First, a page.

Ridding science of essentialism is easier said than done. Consider the simplicity of this essentialist statement from the past: "Gene X causes cancer." It sounds plausible and takes little effort to understand. Compare this to a more recent explanation: "A given individual in a given situation, who interprets that situation as stressful, may experience a change in his sympathetic nervous system that encourages certain genes to be expressed, making him vulnerable to cancer." The latter explanation is more complicated, but more realistic. Most natural phenomena do not have a single root cause. Sciences that are still steeped in essentialism need a better model of cause and effect, new experimental methods, and new statistical procedures to counter essentialist thinking.

This discussion is more than a bunch of metaphysical musings. Adherence to essentialism has serious, practical impacts on national security, the legal system, treatment of mental illness, the toxic effects of stress on physical illness... the list goes on. Essentialism leads to simplistic "single cause" thinking when the world is a complex place. Research suggests that children are born essentialists (what irony!) and must learn to overcome it. It's time for all scientists to overcome it as well.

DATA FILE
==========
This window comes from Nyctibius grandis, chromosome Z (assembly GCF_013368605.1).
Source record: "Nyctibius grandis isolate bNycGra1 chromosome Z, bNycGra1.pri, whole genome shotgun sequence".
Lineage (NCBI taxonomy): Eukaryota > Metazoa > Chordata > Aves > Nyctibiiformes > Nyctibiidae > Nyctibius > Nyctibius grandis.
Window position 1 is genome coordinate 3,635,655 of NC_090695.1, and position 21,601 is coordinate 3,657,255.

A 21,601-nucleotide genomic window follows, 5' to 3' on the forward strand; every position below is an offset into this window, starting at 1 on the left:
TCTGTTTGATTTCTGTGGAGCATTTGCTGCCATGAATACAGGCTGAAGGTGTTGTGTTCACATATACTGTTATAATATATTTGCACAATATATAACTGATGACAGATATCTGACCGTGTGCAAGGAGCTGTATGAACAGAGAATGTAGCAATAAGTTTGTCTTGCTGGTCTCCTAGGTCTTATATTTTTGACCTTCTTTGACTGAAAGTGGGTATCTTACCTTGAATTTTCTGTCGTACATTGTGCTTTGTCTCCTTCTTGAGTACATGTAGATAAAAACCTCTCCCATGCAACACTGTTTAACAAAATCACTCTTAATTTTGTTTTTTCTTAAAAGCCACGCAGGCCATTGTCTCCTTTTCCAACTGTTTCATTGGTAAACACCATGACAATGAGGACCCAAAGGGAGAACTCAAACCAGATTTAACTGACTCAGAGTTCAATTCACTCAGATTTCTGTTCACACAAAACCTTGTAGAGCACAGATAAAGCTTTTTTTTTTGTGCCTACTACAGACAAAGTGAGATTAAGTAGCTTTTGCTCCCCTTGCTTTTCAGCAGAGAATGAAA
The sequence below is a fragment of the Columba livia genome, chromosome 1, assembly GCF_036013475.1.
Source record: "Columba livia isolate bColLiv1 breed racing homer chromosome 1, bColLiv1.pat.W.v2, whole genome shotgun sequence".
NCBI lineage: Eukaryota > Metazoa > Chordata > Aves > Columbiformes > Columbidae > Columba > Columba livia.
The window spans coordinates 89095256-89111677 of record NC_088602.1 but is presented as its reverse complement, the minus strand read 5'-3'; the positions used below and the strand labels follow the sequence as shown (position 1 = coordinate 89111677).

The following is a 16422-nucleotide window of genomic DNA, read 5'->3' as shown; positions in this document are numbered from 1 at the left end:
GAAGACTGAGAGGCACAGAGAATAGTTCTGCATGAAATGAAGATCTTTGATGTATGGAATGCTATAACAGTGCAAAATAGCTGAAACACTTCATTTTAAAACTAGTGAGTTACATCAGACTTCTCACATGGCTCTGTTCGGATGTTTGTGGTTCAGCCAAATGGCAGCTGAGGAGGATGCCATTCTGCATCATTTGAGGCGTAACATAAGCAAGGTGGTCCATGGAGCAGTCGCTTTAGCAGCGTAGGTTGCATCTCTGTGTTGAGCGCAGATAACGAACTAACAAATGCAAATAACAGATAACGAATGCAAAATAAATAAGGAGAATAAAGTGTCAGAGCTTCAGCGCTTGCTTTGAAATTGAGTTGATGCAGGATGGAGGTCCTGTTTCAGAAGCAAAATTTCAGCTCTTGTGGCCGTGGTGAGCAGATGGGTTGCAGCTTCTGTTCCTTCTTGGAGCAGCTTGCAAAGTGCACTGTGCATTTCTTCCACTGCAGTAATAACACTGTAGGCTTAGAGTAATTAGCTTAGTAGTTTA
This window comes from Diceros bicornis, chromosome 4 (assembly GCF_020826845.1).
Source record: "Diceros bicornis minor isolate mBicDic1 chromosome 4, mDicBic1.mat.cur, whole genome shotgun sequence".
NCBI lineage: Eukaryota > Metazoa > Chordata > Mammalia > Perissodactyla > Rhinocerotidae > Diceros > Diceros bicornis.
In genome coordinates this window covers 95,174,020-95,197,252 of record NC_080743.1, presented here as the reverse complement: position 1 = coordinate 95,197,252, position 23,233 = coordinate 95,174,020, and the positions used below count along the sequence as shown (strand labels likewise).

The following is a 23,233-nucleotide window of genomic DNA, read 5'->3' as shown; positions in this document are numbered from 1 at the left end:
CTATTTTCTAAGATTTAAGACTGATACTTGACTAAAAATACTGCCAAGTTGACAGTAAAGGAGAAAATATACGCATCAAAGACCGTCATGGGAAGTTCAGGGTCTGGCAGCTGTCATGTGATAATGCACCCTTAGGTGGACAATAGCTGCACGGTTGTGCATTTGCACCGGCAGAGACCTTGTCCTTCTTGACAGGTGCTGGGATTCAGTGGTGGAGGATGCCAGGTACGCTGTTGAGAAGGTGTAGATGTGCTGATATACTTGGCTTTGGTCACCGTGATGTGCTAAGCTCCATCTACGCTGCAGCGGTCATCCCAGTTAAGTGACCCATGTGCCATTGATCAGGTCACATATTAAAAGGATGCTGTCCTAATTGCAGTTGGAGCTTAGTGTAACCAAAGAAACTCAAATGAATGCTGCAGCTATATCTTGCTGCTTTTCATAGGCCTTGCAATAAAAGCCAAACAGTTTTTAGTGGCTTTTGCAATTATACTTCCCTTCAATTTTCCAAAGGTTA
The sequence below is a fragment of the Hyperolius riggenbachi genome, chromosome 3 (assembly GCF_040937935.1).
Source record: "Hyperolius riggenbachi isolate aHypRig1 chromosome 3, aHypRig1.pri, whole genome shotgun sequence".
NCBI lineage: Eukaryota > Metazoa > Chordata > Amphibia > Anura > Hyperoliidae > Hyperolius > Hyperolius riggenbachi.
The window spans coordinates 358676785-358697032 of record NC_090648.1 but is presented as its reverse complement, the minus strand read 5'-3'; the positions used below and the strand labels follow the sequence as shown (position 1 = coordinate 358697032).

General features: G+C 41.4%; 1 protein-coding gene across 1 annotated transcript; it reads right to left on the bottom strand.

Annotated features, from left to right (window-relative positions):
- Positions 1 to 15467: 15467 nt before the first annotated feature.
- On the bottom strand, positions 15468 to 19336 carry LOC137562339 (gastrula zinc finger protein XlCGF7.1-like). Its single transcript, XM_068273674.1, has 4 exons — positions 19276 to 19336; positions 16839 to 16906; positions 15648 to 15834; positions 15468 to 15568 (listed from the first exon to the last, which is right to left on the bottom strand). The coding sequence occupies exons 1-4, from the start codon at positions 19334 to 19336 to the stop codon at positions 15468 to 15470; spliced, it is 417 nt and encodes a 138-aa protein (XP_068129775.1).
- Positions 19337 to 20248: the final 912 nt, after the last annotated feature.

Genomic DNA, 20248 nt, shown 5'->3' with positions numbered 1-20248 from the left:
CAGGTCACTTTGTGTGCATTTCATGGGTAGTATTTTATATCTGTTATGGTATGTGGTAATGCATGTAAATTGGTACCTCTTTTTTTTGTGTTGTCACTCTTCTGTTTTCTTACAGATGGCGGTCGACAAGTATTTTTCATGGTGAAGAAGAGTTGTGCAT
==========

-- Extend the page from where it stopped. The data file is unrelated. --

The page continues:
Richard Dawkins

 

Evolutionary Biologist; Emeritus Professor of the Public Understanding of Science, Oxford; Author, The Greatest Show on Earth, The Magic of Reality

 

Essentialism